Chemical Protection

Asphalt sealer acts as a protective coating to all chemicals. Some of the more popular include salt, motor oil, antifreeze, gas or diesel. These chemicals provide properties to aid in the deterioration of your asphalt surface.

Appearance

Naturally sealer looks amazing on any residential and commercial application. The asphalt gets that clean jet black look it has right after it has been paved. It makes any home or parking lot instantly stand out.

I have included an estimated cost savings over time with regular asphalt maintenance. Do not hesitate to address and asphalt issues you may have. With anything it gets worse overtime and before you know it you may wish you had acted upon reading this article. Don’t let me say I told you so.

There is also a good illustration of how the sealer acts as a barrier/protectant to the asphalt

Spring is around the corner, well see you soon!

pavement life cycle
pavement life cycle

illustration unsealed VS. sealed
illustration unsealed VS. sealed

By constantine70043805, Jan 8 2018 04:18PM

We lost my Grandfather Bill Constantine Sr. on 1/4/18 to a battle with cancer. My Grandfather helped my father buy Constantine Sealing back in 1979. When I say ‘I wouldn’t be here without my Grandfather,’ that would be an understatement. Not only would this opportunity have not existed but my Grandfather has unconditionally helped me out regardless of any situation in my life, good or bad. I am 30 years old and he has been there every step of the way in my life. He was ready to drop anything, at any given time, to help me or anyone else out that he could. That is the type of person he was. He owned and managed Constantine Hardware of which most of you have visited or have had a lawn mower or snow blower repaired there. You could usually find him out front with a big smile on his face because he was just a happy person. A person anyone could have benefited from knowing or following his example. His heart was full of love for his family and friends. I wanted to share with you a few of my favorite memories of my Grandfather.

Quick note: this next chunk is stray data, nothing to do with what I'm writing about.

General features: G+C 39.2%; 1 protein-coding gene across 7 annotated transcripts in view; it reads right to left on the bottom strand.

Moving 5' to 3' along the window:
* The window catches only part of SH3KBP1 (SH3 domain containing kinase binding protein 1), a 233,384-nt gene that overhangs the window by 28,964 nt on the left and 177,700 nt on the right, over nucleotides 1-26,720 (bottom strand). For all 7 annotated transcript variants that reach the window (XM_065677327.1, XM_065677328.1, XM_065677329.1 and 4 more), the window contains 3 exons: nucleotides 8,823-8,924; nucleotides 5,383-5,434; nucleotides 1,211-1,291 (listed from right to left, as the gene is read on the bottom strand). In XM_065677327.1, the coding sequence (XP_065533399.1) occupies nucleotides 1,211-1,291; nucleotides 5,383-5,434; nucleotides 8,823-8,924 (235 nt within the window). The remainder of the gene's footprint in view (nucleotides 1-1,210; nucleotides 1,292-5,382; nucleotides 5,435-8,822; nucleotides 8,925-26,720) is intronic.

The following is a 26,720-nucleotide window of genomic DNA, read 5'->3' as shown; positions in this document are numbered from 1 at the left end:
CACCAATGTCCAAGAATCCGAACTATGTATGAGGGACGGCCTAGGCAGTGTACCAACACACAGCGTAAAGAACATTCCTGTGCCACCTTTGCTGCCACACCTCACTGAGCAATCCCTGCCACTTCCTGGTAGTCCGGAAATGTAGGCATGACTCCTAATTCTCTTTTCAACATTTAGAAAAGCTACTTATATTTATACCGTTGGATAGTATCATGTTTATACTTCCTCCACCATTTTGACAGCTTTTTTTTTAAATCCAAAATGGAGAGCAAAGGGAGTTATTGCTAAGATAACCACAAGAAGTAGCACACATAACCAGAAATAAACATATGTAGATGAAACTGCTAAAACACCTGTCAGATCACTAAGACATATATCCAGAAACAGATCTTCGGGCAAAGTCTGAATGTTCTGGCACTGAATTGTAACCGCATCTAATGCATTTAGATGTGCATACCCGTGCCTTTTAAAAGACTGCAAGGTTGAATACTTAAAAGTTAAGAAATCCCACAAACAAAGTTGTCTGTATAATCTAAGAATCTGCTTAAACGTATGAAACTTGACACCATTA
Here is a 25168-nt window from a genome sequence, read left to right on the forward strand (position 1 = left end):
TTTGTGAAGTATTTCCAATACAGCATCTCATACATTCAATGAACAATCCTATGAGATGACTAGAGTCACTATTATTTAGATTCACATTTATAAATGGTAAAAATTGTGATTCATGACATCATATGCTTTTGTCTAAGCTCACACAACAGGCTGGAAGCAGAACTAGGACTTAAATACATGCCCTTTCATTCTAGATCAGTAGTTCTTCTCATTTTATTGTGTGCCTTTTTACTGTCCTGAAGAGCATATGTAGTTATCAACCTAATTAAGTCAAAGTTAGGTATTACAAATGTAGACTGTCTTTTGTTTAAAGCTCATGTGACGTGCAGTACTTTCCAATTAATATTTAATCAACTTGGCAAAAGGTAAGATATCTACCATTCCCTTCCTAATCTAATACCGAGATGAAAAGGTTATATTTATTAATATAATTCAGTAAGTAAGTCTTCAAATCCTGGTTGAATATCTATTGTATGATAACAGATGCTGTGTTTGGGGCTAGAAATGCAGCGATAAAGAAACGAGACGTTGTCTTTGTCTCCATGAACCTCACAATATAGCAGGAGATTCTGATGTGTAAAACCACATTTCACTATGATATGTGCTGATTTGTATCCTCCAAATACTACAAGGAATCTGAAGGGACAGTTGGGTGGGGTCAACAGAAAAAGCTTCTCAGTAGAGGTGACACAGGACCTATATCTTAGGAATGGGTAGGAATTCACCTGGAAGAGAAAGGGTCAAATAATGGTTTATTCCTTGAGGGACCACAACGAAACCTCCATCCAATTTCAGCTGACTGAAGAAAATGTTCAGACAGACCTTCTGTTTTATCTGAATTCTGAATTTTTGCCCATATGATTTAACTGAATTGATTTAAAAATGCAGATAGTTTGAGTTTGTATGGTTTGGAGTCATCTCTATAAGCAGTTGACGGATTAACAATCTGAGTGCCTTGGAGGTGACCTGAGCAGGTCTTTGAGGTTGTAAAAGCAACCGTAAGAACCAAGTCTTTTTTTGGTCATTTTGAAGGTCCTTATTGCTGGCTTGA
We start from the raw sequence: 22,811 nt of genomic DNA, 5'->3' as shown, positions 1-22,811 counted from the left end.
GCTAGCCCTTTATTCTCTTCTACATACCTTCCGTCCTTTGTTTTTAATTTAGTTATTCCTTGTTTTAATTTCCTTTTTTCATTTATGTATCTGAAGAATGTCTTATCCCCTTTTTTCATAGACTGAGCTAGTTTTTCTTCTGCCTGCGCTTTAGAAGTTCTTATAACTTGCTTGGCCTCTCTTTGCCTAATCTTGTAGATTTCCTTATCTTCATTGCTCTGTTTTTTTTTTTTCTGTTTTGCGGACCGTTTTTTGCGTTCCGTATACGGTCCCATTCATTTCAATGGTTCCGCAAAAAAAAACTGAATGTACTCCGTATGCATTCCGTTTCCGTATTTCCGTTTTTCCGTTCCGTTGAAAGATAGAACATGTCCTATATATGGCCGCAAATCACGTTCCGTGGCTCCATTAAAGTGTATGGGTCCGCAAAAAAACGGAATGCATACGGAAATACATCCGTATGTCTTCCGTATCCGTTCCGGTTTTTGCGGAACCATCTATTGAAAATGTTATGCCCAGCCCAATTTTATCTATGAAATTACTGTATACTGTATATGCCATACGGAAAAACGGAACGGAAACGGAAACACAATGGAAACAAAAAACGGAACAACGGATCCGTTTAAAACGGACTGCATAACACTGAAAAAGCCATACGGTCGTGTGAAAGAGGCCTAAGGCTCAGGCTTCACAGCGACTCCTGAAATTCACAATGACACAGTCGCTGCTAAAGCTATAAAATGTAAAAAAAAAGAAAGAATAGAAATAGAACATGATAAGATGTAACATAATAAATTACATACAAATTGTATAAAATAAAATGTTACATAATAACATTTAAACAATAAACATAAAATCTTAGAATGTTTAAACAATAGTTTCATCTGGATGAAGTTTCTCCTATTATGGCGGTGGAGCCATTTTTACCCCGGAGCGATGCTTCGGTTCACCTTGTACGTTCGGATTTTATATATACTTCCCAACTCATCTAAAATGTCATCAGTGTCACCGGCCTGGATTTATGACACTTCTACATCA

1) We used to visit him at the Hardware store quite regularly when we were younger. He had the coolest hardware store imaginable because there were toys, bikes, trains, candy etc. It was full of awesome kids’ stuff and of course, my Grandfather, who just couldn’t get enough of all his Grandkids. He had this whiskey barrel out front of the store which was filled with sand. Every time we would come down to visit he would hide quarters in there when we weren’t looking and tell us to dig for them. We would usually use our quarters for the candy machines or kept them for our piggy banks. Just imagine yourself at 4,5,6 year of age digging in the sand to find money... Obviously something I’ll never forget.